Leaders of all faiths should unite in renouncing religious extremism and counter the “barbarity of those who foment hatred and violence,” Pope Francis said on Friday at the start of a two-day visit to Cairo.
“Let us say once more a firm and clear ‘No!’ to every form of violence, vengeance and hatred carried out in the name of religion or in the name of God,” the pope told a peace conference at Egypt’s highest Islamic authority, Al-Azhar.
Francis’s trip, aimed at improving ties between Muslims and Roman Catholics, comes three weeks after Islamic State suicide bombers killed at least 45 people in two Egyptian churches.
Religious sects and Muslim institutions in Egypt look forward to Pope Francis’ visit on Friday after a spate of deadly attacks against Christians.
Security is a primary concern less than three weeks after 45 people were killed in attacks on Coptic Christian churches in Alexandria and Tanta, claimed by Islamic State, on Palm Sunday.
But Francis has insisted on using an ordinary car during his 27 hours in Cairo, continuing his practice of shunning armoured limousines in order to be closer to people.
“No, he would not cancel because the first thing that occurred after Tanta was that he prayed for Egypt. After the Sunday mass he starts a prayer called Angelus, where he prays for a cause,” said Catholic priest Father Boutros Daniel.
That day he prayed for Egypt. At the same time to comfort the world he tweeted that he would still visit Egypt and that he does not fear anything.”
Francis will meet President Abdel Fattah al-Sisi, Sheikh Ahmed al-Tayeb, the Grand Imam of al-Azhar, the world’s most influential centre of Sunni Islamic theology and learning; and Pope Tawadros II, head of the Coptic Orthodox Church, who barely escaped the Alexandria bombing.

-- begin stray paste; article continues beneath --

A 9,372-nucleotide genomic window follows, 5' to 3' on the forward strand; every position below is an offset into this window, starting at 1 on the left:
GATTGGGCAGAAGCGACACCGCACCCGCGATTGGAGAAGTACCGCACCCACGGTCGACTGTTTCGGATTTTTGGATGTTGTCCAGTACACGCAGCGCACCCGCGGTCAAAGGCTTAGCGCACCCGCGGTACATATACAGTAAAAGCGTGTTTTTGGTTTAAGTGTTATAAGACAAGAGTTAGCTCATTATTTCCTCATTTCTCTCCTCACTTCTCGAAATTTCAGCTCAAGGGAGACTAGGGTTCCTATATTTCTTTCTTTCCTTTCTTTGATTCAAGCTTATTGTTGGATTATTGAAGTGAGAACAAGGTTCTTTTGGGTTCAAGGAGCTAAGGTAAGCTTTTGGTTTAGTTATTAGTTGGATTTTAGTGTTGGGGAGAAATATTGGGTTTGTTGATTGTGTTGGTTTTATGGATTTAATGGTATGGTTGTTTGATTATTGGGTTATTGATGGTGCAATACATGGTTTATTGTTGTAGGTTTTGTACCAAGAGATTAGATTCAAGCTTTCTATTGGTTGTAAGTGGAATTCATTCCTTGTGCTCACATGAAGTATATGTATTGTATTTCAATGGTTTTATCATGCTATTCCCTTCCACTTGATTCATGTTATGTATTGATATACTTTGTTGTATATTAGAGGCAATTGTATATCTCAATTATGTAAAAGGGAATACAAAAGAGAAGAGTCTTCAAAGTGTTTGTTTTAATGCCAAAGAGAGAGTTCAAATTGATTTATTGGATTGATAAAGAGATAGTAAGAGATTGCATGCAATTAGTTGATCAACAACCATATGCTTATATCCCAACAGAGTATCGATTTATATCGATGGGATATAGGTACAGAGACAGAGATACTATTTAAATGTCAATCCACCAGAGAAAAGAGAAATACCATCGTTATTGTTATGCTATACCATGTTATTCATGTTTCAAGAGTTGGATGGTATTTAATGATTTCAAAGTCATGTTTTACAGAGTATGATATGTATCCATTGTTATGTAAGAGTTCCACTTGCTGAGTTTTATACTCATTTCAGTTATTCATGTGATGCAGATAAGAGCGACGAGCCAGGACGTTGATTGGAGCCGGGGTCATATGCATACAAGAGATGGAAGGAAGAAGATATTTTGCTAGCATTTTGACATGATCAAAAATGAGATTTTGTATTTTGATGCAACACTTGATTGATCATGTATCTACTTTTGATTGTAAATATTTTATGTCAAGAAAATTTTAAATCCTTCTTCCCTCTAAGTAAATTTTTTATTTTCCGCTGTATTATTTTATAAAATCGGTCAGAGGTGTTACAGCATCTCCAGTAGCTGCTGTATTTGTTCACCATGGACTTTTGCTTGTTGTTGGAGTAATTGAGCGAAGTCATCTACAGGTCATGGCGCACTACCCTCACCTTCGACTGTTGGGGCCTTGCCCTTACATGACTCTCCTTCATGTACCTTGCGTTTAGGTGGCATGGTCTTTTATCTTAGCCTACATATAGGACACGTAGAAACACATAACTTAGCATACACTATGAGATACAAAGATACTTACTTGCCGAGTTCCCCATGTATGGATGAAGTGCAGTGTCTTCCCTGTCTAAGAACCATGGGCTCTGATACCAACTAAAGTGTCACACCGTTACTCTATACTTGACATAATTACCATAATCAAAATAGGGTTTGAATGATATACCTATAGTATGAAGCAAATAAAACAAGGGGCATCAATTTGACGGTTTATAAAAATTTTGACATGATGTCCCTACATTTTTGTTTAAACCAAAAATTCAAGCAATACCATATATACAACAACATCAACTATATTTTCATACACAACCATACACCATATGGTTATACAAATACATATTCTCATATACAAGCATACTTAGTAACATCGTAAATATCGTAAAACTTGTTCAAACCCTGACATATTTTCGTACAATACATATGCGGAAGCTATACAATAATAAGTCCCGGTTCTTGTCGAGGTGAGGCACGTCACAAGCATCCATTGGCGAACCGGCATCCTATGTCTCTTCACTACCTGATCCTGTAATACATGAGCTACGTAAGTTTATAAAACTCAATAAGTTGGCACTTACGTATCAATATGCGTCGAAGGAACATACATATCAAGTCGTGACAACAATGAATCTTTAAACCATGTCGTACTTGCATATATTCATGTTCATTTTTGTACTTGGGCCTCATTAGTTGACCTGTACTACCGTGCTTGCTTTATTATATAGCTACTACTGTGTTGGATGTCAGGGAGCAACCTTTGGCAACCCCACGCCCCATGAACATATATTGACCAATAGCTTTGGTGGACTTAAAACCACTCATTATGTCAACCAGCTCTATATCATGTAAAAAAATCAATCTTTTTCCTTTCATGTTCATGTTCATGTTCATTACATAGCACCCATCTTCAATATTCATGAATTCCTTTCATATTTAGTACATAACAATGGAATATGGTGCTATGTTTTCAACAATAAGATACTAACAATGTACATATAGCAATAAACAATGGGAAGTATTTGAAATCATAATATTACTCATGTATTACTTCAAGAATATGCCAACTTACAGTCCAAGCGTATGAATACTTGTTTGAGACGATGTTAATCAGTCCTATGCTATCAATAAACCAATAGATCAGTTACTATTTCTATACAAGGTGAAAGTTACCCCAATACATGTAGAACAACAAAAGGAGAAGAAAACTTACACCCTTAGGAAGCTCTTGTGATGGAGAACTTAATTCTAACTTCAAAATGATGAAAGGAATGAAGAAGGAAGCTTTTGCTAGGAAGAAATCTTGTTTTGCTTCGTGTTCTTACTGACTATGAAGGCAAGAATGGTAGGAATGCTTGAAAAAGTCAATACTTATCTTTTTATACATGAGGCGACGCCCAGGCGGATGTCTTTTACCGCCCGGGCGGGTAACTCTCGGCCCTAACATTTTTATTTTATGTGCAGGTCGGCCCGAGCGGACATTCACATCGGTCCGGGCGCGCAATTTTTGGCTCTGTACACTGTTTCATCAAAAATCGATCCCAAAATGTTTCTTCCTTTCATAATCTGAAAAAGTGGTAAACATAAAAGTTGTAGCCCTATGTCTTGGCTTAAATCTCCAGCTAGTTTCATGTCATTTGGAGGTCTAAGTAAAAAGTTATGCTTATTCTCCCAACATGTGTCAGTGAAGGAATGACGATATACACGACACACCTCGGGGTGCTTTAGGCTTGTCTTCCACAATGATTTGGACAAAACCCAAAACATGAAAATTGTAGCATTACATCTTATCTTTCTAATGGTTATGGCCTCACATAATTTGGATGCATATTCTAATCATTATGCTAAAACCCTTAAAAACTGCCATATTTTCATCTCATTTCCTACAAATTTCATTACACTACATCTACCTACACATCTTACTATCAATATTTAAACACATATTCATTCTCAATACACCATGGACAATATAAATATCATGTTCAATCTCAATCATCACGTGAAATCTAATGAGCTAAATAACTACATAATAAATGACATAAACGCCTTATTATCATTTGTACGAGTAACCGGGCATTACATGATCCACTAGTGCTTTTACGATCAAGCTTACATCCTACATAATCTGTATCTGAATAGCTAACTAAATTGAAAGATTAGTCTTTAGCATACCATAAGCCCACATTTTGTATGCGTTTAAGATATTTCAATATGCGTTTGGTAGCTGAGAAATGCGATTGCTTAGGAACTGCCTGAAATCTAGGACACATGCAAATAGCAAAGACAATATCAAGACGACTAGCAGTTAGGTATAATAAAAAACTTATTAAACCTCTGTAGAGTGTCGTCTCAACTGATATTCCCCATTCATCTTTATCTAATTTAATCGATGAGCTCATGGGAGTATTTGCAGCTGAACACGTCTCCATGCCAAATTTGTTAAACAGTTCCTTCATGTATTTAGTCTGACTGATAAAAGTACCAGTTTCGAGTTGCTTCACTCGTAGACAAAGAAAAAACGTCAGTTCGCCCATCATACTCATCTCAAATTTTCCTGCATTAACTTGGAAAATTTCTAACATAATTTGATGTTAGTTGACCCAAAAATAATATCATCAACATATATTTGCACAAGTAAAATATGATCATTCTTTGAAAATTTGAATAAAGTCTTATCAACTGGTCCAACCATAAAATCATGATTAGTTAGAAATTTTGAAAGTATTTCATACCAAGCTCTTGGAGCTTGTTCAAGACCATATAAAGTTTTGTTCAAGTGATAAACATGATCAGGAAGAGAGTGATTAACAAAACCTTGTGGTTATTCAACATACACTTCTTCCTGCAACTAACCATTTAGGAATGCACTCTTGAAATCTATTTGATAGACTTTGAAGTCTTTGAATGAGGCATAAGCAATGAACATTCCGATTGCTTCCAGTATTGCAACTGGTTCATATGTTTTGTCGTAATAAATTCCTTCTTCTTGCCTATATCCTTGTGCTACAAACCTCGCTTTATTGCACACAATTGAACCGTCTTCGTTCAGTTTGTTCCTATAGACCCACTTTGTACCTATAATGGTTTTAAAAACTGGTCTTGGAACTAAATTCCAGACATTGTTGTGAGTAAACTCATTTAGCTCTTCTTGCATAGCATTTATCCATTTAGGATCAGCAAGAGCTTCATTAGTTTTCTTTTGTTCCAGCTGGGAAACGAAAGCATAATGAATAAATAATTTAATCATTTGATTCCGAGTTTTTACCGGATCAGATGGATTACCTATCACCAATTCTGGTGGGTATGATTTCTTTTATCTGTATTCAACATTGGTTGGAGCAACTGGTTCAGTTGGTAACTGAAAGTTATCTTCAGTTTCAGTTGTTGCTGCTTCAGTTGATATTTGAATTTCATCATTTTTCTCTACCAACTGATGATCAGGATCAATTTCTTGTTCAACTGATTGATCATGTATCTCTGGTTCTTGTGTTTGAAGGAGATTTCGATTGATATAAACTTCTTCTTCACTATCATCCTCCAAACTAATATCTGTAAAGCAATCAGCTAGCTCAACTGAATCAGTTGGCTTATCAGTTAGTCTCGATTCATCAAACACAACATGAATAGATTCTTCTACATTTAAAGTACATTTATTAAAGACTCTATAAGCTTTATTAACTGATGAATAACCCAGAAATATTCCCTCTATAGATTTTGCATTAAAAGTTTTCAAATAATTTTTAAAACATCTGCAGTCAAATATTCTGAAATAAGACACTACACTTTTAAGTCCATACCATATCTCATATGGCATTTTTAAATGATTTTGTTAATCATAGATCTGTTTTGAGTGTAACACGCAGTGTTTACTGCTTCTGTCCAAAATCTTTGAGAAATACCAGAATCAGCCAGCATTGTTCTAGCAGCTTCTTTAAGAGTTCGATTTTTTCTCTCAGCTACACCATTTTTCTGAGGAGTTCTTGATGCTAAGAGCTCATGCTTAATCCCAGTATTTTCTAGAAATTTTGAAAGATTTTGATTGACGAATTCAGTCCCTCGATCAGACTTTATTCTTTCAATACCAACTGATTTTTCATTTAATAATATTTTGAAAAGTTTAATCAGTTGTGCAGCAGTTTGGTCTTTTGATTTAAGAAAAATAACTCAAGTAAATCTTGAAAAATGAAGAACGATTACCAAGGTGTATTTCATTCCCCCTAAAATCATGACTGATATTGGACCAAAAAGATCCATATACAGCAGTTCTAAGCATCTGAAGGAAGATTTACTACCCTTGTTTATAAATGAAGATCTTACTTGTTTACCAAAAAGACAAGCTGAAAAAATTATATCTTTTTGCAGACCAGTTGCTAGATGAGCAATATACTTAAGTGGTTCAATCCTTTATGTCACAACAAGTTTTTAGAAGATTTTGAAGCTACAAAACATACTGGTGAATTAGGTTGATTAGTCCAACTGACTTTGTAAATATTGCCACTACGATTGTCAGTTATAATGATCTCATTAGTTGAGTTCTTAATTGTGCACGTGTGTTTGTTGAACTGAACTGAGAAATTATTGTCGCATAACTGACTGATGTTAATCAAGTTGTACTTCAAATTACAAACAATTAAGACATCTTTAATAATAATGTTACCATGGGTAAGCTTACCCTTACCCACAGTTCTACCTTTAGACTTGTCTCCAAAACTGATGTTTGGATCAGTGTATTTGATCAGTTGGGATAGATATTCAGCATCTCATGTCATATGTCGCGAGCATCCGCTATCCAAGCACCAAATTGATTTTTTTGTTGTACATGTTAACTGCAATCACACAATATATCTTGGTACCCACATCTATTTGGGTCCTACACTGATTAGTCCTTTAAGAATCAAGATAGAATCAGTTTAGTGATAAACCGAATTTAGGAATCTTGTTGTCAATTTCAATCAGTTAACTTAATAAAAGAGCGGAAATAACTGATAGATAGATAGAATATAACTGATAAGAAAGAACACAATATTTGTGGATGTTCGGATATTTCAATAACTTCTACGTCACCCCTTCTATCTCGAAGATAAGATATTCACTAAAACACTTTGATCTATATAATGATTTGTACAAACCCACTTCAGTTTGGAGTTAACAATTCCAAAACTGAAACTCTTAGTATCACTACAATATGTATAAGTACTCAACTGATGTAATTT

A main reason for the trip is to try to strengthen relations with the 1,000-year-old Azhar centre that were cut by the Muslim side in 2011 over what it said were repeated insults of Islam by Francis’s predecessor, Pope Benedict.
“When the largest religious leadership of the Christian world, speaking on behalf of a one billion and half people while Al-Azhar Grand Sheikh, Ahmed Al Tayyeb is speaking on behalf of one billion and 300 million people, these two large leaderships will deliver a message from Egypt to billions for cooperation between all those who follow and lead Abrahamic religions to radiate the culture of peace. This will be the biggest method to fight terrorism and violence,” said Azhar professor Ibrahim Salah Hodhod.
The Pope is expected to visit Cairo’s largest Coptic cathedral to pray for the 28 people killed in a Christmas season blast last year and lay flowers in their memory.